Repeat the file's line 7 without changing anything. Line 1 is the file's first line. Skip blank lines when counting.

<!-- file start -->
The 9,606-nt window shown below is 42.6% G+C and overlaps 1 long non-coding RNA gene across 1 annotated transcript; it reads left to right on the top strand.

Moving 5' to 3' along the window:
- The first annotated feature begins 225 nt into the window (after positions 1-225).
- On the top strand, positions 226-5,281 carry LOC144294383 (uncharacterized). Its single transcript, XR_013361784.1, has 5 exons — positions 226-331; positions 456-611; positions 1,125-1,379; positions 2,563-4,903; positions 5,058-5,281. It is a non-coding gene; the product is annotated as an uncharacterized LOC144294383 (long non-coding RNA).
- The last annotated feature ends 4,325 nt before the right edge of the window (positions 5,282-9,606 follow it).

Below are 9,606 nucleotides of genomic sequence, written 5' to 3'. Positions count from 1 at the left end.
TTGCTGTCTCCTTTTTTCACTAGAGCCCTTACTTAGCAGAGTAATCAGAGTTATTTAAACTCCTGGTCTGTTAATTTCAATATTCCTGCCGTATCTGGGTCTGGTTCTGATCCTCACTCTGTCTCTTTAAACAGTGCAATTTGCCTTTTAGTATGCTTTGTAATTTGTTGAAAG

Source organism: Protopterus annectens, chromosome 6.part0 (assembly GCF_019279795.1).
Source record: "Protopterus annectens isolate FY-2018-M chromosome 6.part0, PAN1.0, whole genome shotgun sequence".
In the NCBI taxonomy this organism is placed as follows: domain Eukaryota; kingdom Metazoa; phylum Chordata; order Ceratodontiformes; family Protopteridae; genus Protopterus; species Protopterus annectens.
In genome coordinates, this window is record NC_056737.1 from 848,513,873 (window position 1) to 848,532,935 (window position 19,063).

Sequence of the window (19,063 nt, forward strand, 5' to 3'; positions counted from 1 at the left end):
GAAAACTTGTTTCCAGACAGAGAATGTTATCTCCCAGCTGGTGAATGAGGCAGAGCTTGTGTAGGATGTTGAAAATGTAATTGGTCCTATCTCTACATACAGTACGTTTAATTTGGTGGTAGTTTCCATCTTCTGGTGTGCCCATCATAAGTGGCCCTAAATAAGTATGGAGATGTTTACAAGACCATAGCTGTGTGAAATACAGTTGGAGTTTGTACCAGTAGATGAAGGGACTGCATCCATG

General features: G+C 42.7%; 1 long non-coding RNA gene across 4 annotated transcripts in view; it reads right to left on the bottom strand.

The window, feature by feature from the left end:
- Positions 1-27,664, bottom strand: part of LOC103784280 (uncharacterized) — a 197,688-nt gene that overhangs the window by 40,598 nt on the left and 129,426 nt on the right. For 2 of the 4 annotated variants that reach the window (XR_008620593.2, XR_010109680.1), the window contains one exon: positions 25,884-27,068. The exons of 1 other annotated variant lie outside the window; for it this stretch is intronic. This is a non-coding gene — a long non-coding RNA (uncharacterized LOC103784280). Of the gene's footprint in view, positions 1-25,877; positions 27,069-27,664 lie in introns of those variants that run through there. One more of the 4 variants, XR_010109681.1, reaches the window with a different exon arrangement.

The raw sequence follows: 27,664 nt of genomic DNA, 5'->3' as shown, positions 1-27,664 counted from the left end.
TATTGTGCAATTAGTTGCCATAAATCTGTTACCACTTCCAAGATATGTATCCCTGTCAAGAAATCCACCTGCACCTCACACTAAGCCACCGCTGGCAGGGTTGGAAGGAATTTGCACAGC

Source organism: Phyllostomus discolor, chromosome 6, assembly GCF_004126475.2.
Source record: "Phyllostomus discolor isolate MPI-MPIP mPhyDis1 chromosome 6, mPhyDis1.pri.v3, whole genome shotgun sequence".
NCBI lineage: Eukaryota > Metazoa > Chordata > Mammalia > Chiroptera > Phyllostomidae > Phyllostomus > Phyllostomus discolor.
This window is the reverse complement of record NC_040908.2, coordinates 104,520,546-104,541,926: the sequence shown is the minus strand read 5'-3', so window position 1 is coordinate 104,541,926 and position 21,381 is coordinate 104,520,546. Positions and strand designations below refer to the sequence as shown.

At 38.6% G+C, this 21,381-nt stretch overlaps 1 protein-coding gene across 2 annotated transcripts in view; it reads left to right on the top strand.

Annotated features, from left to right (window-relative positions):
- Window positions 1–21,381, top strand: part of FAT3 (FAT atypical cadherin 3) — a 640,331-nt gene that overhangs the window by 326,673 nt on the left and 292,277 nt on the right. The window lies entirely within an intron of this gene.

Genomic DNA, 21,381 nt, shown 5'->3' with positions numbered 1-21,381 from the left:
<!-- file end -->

TTGCTGTCTCCTTTTTTCACTAGAGCCCTTACTTAGCAGAGTAATCAGAGTTATTTAAACTCCTGGTCTGTTAATTTCAATATTCCTGCCGTATCTGGGTCTGGTTCTGATCCTCACTCTGTCTCTTTAAACAGTGCAATTTGCCTTTTAGTATGCTTTGTAATTTGTTGAAAG